The impact of the struggle in Longview could be far-reaching. A victory for EGT might unravel and break the ILWU entirely. A dangerous precedent would be set as other grain elevators will be emboldened to spurn longshore jurisdiction throughout the region. Indeed, the end result in Longview will seriously affect the union’s bargaining strength in 2014 when ILWU is set to negotiate its master agreement with the Pacific Maritime Association.
And in the context of nationwide attacks on labor unions and collective bargaining rights, the outcome in this battle could have sweeping consequences for organized labor and workers beyond the ports.
But even with the stakes so high for labor, the national leadership of the AFL-CIO has been virtually mum on the conflict. Both the ILWU and IUOE are affiliated with the AFL-CIO whose president, Richard Trumka, has described the struggle as merely a“jurisdictional dispute.”
It’s unclear why Trumka has not been compelled to draw the line as one of his federation’s members is raiding the jurisdiction of another AFL-CIO union. But if he is willing to allow EGT to potentially break the ILWU in order to avoid condemning IUOE and risk creating a rift between that union and the AFL-CIO, it may boil down to money.
As a relatively conservative union closely aligned with the United Brotherhood of Carpenters which left the AFL-CIO in 2001, the Operating Engineers have intimated their intent to follow the Carpenters’ lead and pull out of the AFL-CIO as well. In 2006 the IUOE quit the AFL-CIO Building and Construction Trades Department, a move that indicated differences with the federation.
It’s possible that Trumka is reluctant to call out the IUOE for its behavior in Longview because losing the Operating Engineers’ roughly $3 million in yearly membership dues to the AFL-CIO is a bigger financial loss compared to the ILWU’s less-than $300,000 annual payment.
Whatever the case may be, what hangs in the balance at the Port of Longview is the survival of a union whose strength is defined by both its militant history and its powerful hold at a critical juncture of global commerce. Even in its recent history, the ILWU has stood out in the labor movement for its use of industrial action in solidarity with social justice movements around the world. The ILWU has shut down ports on the West Coast to protest South African Apartheid, the World Trade Organization, the wars in Iraqand Afghanistan, and in support of political prisoner Mumia Abu-Jamal.
Now longshore workers are asking for solidarity with their own struggle. On January 2nd the Cowlitz-Wahkiakum Central Labor Council passed a resolution to “call out to the friends of labor and the ‘99 percent’ everywhere to come to the aid of ILWU Local 21.”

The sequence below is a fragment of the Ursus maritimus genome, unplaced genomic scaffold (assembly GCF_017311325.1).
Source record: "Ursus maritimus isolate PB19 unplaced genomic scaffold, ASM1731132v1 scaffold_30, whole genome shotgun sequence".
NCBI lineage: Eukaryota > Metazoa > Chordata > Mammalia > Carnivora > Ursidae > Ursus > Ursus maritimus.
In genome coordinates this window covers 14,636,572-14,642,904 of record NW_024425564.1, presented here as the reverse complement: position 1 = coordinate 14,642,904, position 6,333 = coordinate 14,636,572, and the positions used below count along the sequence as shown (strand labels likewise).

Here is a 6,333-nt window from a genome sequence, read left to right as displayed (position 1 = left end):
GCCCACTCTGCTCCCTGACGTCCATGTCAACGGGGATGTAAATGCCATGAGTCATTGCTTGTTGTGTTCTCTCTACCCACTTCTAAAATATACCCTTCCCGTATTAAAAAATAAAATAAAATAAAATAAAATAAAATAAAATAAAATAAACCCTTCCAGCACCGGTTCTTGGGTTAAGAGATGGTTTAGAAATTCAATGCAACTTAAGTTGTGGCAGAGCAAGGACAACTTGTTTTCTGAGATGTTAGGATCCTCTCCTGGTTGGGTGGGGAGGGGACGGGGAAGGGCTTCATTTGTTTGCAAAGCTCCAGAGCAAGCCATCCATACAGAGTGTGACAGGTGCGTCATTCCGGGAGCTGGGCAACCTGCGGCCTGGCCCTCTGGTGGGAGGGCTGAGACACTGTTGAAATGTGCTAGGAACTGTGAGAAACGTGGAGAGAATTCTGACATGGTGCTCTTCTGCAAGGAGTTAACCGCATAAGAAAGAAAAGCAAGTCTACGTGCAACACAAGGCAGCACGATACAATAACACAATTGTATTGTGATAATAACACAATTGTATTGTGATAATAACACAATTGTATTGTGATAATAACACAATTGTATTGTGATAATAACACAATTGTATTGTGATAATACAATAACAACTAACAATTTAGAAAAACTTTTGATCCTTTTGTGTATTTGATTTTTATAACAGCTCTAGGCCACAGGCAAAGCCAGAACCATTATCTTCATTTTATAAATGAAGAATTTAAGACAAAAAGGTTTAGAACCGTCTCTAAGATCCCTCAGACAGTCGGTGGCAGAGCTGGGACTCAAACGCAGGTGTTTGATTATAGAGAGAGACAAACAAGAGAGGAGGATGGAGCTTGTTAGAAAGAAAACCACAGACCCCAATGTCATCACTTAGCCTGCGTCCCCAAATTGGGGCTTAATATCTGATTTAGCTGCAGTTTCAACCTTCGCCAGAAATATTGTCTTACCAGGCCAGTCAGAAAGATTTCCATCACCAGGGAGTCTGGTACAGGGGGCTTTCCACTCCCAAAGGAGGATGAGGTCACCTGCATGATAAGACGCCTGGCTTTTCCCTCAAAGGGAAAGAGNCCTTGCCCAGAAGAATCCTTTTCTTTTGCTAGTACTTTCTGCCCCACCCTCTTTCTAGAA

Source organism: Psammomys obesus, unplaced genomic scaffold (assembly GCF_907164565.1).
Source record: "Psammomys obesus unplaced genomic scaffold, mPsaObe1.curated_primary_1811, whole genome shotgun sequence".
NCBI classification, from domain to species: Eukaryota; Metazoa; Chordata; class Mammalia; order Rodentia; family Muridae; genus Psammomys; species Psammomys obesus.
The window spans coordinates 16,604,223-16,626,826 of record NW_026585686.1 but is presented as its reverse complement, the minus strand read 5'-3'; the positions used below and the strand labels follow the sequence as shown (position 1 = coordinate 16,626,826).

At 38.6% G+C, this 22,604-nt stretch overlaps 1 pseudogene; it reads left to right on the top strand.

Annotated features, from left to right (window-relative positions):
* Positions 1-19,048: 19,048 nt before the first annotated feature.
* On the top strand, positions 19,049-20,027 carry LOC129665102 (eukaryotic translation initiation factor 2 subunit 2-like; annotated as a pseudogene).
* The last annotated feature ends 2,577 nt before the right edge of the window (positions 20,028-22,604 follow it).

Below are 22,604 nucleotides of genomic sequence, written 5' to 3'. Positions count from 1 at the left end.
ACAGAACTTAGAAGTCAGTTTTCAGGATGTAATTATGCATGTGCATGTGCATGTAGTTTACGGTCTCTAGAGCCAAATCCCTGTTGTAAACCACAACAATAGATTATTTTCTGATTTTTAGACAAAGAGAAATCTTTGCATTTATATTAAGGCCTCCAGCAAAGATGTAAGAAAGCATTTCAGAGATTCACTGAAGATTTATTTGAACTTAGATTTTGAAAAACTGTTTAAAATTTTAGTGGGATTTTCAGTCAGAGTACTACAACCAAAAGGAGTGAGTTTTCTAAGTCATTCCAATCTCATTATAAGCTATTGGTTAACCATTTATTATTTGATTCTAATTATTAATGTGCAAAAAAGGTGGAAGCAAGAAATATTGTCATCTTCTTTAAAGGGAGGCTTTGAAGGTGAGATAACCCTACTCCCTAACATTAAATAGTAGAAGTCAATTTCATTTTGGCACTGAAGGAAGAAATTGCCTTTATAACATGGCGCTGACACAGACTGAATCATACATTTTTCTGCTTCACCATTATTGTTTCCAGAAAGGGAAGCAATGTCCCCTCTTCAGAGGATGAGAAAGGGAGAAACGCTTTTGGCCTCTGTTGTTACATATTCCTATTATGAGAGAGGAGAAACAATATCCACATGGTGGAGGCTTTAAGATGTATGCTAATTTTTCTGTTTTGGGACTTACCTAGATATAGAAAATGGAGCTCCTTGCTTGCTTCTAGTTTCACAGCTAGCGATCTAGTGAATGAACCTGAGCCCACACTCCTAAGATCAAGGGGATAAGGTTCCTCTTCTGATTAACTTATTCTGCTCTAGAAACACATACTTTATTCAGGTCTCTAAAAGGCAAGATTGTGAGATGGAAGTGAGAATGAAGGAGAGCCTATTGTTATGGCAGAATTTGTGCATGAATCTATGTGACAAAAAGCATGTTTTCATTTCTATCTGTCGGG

Much was made of the tensions that flared between ILWU officials and Occupy during the West Coast Port Shutdown called by the Occupy movement in December. While many ILWU rank-and-file members and port truck drivers joined Occupy activists in the port action, critics accused Occupy protesters of calling a strike without ILWU approval. Of course, there are some Occupy activists who do not understand organized labor and who have failed to work cooperatively with unions and their members. There are also some in the labor movement who failed to see the December 12th action for what it was – a community picket, not a strike.
Still, the Occupy movement has pledged its full support for workers in the fight against EGT. Occupy Oakland is organizing a caravan of activists to join protesters in Longview pending the arrival of the scab grain ship, and Occupy protesters from Portland and Seattle are also mobilizing for action at the terminal.
The Occupy call has gone out nationwide, urging tens of thousands to converge on Longview while others are encouraged to organize solidarity actions in their cities targeting EGT and its shareholder locations. On Monday Occupy Oakland and other supporters will march to protest military intervention against longshore workers.
Solidarity from the Occupy movement may be decisive in this labor battle.
The workers are fighting to defend fair standards and working conditions for the 99 percent at the docks. They are confronting a profit-hungry syndicate of the one percent. EGT has complained about the $1 million in extra labor costs for ILWU work while its biggest shareholder, Bunge, made $2.5 billion in profit in the U.S. alone in 2010.
Dockworkers will need the support of Occupy and other allies, especially as their union faces the wrath of the courts and the overall strictures of labor law. As McEllrath wrote to ILWU members, “Locals need to be aware of the narrow path that we must cut through [with] a federal labor law (the Taft-Hartley Act) that criminalizes worker solidarity, outlaws labor’s most effective tools, and protects commerce while severely restricting unions.”
In the coming days, EGT will attempt to ship grain with the help of the U.S. Coast Guard, an entity whose roots go back to 1790 when then-Treasury Secretary Alexander Hamilton established a fleet to collect import tariffs and crack down on piracy.
The Coast Guard may be an appropriate force to intervene at the ports from the perspective of the ruling class, which has always considered the power of organized labor as a kind of piracy.
For the workers in Longview, fighting for the very heart and soul of the modern labor movement, only solidarity can fortify their picket line against the marauding one percent.